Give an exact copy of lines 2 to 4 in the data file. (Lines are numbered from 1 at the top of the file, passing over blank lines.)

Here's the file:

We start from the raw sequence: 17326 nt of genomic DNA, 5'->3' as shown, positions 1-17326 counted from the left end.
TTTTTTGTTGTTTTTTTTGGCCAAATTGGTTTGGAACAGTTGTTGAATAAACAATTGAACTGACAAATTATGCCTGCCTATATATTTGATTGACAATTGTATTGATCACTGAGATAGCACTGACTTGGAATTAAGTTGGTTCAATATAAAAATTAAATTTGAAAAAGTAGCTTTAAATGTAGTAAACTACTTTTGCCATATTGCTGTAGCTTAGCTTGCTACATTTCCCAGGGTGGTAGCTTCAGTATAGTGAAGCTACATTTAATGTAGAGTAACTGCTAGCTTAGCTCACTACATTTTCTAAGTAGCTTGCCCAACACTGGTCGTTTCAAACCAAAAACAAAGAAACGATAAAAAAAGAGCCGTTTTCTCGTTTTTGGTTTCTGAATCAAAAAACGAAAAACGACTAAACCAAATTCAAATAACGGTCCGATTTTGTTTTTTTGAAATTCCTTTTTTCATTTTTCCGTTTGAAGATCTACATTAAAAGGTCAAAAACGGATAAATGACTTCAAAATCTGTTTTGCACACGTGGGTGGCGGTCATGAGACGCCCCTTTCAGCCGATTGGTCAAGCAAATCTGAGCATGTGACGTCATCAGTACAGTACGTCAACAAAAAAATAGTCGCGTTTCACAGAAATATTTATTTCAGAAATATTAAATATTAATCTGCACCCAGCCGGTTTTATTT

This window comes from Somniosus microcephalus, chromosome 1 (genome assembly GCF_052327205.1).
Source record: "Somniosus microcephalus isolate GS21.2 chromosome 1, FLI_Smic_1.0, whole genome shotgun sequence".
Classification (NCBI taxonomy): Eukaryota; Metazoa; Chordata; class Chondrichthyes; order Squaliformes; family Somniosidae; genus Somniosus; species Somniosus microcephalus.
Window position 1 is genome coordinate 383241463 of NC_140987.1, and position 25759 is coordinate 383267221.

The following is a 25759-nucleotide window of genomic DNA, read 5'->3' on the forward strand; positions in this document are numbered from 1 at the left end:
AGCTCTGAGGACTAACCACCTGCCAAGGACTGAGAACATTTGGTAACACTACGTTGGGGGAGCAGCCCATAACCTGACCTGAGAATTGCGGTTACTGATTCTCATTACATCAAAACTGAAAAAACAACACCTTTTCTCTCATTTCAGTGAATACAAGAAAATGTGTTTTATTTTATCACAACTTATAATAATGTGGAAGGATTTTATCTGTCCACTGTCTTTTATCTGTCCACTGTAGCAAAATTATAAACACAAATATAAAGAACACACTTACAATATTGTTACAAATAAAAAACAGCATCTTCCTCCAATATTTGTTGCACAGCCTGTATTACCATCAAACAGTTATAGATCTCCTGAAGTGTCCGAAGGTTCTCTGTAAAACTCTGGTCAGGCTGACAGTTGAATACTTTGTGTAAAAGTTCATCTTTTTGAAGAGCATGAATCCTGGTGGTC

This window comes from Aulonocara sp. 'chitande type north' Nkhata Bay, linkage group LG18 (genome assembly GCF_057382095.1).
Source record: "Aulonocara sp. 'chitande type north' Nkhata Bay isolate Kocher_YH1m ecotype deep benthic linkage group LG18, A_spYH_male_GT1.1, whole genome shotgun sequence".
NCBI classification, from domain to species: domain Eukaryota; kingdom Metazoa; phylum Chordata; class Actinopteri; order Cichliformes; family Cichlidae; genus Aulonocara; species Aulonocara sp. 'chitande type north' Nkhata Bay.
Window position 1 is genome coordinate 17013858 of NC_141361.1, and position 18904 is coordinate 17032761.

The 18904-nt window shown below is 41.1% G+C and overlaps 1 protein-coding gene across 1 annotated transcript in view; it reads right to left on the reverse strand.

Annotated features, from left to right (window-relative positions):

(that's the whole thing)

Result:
TTTTTTGTTGTTTTTTTTGGCCAAATTGGTTTGGAACAGTTGTTGAATAAACAATTGAACTGACAAATTATGCCTGCCTATATATTTGATTGACAATTGTATTGATCACTGAGATAGCACTGACTTGGAATTAAGTTGGTTCAATATAAAAATTAAATTTGAAAAAGTAGCTTTAAATGTAGTAAACTACTTTTGCCATATTGCTGTAGCTTAGCTTGCTACATTTCCCAGGGTGGTAGCTTCAGTATAGTGAAGCTACATTTAATGTAGAGTAACTGCTAGCTTAGCTCACTACATTTTCTAAGTAGCTTGCCCAACACTGGTCGTTTCAAACCAAAAACAAAGAAACGATAAAAAAAGAGCCGTTTTCTCGTTTTTGGTTTCTGAATCAAAAAACGAAAAACGACTAAACCAAATTCAAATAACGGTCCGATTTTGTTTTTTTGAAATTCCTTTTTTCATTTTTCCGTTTGAAGATCTACATTAAAAGGTCAAAAACGGATAAATGACTTCAAAATCTGTTTTGCACACGTGGGTGGCGGTCATGAGACGCCCCTTTCAGCCGATTGGTCAAGCAAATCTGAGCATGTGACGTCATCAGTACAGTACGTCAACAAAAAAATAGTCGCGTTTCACAGAAATATTTATTTCAGAAATATTAAATATTAATCTGCACCCAGCCGGTTTTATTT

This window comes from Somniosus microcephalus, chromosome 1 (genome assembly GCF_052327205.1).
Source record: "Somniosus microcephalus isolate GS21.2 chromosome 1, FLI_Smic_1.0, whole genome shotgun sequence".